We like to play a game on our official My Life at Speed Facebook page. We’ll share a cropped photo of car and ask our fans to guess the model. In honor of Ferrari North America’s 60th anniversary, we’ve been playing the game featuring all Ferraris. Our fans are very sharp and know their modern supercars, so it doesn’t take them very long to figure it out. That’s why we took a little peek into the Ferrari Classiche treasure trove earlier this month for Steve McQueen’s beautiful 275 GTB4. They figured it out of course, so the game goes on. Interestingly enough, the car will be up for sale this summer for an estimated $8 million at RM Auctions. Like us on Facebook to play along and see what other cool stuff we like on the web.
An icon in Maranello: Steve McQueen’s 275 GTB4
Maranello, 11 June 2012 – Ferrari Classiche recently took delivery of one of the more interesting cars ever to leave the factory – a 275 GTB4 that originally belonged to legendary American star, Steve McQueen who took delivery of the car in San Francisco when he was on the set filming Bullitt.
The new owner brought the car to Ferrari Classiche for the company’s authenticity certification process, knowing that at some time during the 1980s, when under previous ownership, the car had been converted to a Spider.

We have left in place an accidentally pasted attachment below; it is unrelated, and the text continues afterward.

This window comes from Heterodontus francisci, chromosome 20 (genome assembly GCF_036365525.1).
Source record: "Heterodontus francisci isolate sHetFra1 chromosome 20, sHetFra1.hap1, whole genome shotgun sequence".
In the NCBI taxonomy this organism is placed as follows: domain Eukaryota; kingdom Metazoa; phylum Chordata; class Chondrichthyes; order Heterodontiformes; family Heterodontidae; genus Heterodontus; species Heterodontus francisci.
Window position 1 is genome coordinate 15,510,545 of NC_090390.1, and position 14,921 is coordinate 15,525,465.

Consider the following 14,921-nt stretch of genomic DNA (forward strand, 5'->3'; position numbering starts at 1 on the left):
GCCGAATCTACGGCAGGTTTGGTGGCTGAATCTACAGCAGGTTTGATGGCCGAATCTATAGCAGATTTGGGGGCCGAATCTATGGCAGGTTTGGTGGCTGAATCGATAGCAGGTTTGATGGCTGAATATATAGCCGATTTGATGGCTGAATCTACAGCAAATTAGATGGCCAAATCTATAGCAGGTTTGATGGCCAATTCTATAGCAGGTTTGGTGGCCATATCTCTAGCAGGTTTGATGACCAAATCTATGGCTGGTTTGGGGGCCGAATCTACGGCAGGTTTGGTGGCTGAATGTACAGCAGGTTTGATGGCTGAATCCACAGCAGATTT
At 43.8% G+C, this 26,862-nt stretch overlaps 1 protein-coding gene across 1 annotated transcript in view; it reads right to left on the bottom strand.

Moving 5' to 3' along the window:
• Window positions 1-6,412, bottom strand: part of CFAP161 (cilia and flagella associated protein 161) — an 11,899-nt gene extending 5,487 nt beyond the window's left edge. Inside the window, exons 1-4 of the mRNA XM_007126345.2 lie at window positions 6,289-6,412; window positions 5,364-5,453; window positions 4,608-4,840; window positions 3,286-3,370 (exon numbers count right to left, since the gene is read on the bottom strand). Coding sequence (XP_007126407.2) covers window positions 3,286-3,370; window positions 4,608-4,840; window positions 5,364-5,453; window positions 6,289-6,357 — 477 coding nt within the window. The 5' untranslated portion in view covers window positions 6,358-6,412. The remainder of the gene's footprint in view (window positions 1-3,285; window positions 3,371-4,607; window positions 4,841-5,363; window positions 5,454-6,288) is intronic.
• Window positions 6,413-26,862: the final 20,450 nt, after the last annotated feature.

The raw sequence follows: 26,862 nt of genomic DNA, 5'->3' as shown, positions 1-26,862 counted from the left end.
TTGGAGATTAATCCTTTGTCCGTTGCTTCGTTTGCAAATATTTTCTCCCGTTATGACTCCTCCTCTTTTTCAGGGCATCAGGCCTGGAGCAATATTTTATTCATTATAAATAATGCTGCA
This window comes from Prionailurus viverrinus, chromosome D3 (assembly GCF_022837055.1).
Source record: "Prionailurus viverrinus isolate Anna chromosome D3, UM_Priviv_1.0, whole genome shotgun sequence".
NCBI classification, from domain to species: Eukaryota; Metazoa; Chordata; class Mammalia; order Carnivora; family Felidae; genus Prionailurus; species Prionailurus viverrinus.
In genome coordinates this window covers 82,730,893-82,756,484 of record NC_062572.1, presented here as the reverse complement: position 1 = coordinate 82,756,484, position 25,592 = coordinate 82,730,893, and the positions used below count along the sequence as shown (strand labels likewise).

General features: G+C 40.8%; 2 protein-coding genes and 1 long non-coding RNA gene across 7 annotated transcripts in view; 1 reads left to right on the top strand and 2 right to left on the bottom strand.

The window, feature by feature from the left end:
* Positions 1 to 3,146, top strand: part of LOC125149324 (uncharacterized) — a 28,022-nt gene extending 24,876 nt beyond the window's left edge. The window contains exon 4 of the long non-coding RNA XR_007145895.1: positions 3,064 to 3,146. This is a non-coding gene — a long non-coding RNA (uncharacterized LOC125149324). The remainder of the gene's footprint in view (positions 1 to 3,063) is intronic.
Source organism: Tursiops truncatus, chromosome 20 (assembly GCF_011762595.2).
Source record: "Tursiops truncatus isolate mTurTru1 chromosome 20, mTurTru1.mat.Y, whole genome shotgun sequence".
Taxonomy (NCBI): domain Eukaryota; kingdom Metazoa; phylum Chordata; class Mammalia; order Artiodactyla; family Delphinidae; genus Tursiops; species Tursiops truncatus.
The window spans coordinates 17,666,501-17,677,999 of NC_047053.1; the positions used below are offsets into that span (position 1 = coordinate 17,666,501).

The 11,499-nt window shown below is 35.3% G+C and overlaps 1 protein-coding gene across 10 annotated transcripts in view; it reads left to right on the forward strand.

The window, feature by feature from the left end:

Under the provisions of the certification process, a Ferrari can only be authenticated if it is to exactly the same specifications as when it left the factory. To this end, the new owner wisely decided to return the car to its original coupé form and Ferrari Classiche has undertaken the restoration reproducing the roof and buttresses with hand-beaten steel panels.
Ferraris continue to be an excellent investment, as has shown in a recent report by Business Week on a private treaty sale for $35 million of a 250 GTO built for Stirling Moss.
A world record price that celebrates the 50th anniversary of the launch in 1962 of this homologation special (hence the designation Gran Turismo Omologata), of which just 36 examples were built, and which achieved a seemingly endless series of victories in GT racing in the early 1960s, culminating in three consecutive Manufacturers’ titles in 1962, ’63 and ’64.
The Ferrari 250 GTO has been revered in classic car circles for decades for its combination of thoroughbred looks, performance and motor sports heritage and, in 1990, a 1962 example set a then record auction price of $10,756,833. This world record was to stand for 18 years until it was beaten in 2008 by another Ferrari, a 1961 250 California sold by RM Auctions in collaboration with Sotheby’s in Maranello for $10,910,592. That record was again beaten in 2011 by the sale in Pebble Beach of a 1957 250 Testa Rossa for $16.39 million.
A considerable contribution to the interest for classic Ferraris in recent years has come from the company’s direct involvement, with its dedicated department providing certificates of authenticity which testify to the originality of a car. Set up in 2006, Ferrari Classiche has to date processed over 3,300 certification requests using the company’s exhaustive archive records and original designs.